This is a stupid trick. In fact, I’m sure you have a better way to do this. But I don’t.
This week I glued up a couple Welsh stick chairs – each had 12 spindles and 28 through-mortises that must be glued and wedged. The top spindle deck of each chair was one massive glue-up, with 20 mortises that had to be done all at one whack.
And even though I used liquid hide glue, which has a longish open time, I still was super fast as I applied the glue. Plus, I couldn’t scrimp on adhesive. Dry joints do not cut it in chairmaking.
So when I glue up a mortise, I place the ring finger of my left hand or the tenon itself up through the underside of the 5/8” diameter mortise until it almost fills the mortise up to the top. Then I fill that cavity with glue and remove my finger or the tenon – slowly enough that the glue coats the walls of the mortise evenly.
This is the fastest way I have found to apply glue to a chair.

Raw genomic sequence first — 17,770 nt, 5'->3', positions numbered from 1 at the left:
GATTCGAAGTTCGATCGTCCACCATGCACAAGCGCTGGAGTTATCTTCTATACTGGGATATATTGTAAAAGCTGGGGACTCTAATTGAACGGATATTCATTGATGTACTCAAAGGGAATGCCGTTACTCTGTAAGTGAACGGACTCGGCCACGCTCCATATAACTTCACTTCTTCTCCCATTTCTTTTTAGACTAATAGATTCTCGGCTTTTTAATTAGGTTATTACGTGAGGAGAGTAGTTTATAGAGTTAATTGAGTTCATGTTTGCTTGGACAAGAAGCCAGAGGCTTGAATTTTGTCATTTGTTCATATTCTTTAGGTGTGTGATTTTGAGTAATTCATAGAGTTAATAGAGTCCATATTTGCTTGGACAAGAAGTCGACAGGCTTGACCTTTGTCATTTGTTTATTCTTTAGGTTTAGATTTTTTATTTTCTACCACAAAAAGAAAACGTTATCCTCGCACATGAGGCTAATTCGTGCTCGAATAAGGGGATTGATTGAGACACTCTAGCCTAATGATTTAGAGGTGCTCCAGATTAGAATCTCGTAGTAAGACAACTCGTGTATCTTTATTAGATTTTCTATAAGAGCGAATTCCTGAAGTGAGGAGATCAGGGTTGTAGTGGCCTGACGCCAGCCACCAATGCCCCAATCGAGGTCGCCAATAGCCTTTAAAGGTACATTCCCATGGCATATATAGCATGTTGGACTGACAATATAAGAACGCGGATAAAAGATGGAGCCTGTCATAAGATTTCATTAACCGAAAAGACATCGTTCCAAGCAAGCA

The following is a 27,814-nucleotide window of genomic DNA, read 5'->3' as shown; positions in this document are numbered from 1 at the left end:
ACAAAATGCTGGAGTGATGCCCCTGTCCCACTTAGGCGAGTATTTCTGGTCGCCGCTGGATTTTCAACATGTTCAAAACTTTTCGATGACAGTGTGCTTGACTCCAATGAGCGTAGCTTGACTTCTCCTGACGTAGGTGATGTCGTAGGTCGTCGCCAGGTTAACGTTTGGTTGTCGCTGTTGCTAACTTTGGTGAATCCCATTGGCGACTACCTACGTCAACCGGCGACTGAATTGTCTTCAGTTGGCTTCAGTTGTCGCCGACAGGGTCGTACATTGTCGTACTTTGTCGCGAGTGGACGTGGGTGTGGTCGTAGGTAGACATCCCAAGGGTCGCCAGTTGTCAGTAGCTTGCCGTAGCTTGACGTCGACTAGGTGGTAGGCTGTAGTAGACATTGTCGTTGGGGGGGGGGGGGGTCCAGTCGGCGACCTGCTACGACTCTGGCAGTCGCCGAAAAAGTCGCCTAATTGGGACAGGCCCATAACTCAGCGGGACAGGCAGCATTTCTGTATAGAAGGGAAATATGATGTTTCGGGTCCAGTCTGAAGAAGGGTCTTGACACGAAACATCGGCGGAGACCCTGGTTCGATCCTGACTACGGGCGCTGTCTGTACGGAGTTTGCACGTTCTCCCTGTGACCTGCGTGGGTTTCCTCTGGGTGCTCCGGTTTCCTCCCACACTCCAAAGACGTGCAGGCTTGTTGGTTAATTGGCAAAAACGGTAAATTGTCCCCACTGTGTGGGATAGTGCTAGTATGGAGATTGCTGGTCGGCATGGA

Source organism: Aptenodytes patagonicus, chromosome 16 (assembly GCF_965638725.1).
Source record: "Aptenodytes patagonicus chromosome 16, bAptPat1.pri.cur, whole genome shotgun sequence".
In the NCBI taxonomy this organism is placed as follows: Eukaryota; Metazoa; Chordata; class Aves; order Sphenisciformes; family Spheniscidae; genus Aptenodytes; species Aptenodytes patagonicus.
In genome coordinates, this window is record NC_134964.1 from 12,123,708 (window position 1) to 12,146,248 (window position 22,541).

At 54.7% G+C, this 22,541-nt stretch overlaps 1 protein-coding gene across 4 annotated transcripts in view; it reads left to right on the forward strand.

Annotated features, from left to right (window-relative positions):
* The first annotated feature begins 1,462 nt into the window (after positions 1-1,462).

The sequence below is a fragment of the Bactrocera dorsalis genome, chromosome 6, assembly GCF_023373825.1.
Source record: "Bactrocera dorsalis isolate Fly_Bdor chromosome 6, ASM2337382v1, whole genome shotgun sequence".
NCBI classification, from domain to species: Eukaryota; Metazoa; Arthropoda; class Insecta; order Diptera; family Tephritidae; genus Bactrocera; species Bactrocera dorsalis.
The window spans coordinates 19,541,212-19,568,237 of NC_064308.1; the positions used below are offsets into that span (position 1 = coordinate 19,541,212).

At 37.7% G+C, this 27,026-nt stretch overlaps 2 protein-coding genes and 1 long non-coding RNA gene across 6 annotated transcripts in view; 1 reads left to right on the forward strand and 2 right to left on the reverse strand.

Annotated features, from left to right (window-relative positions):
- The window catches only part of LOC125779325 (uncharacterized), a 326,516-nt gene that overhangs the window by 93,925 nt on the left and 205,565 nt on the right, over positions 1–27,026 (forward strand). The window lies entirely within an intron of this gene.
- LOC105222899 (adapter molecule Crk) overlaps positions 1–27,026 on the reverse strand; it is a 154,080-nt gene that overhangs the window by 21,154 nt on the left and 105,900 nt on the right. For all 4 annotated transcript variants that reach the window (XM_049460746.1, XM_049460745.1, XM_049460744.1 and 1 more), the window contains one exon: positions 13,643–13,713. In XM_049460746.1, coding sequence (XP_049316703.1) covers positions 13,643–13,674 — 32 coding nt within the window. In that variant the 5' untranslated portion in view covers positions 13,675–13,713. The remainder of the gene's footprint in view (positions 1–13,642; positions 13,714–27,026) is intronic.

But wait, there’s more.
When you push your spindles into the through-mortise, the male part of the joint tends to scrape the walls of the mortise and remove the glue. The best way to prevent this is to put the meaty part of your palm on top of the mortise as you push the spindle in from the bottom.
When you feel the spindle touch your hand, remove your palm from the work.
This simple hand motion does two things. It forces the adhesive back into the joint. And it gets your hand really messy. Have some rags on hand.
Chairmaking Uses a Different Part of Your Brain
So here are some of my favorite links for resources for would-be chairmakers.
• “Welsh Stick Chairs” by the late, great John Brown. When I first read this book I decided to become a chairmaker. It is one of my all-time favorites.
• “Chair Notes” – Peter Galbert’s blog – is a must-read for chairmaking. He is happy to share techniques, and I have picked up some great tips there. Three words: Lines in Space.
• The Windsor Institute – Mike Dunbar’s school – is a great place to learn chairmaking. The level of instruction is the absolute highest I have experienced.
• “Chairmaking Simplified” by Kerry Pierce is a great introduction to the craft. Pierce is an excellent maker (I own one of his chairs) and he has a lot to share.
Here are some supplies and tools we find essential in our everyday work around the shop. We may receive a commission from sales referred by our links; however, we have carefully selected these products for their usefulness and quality.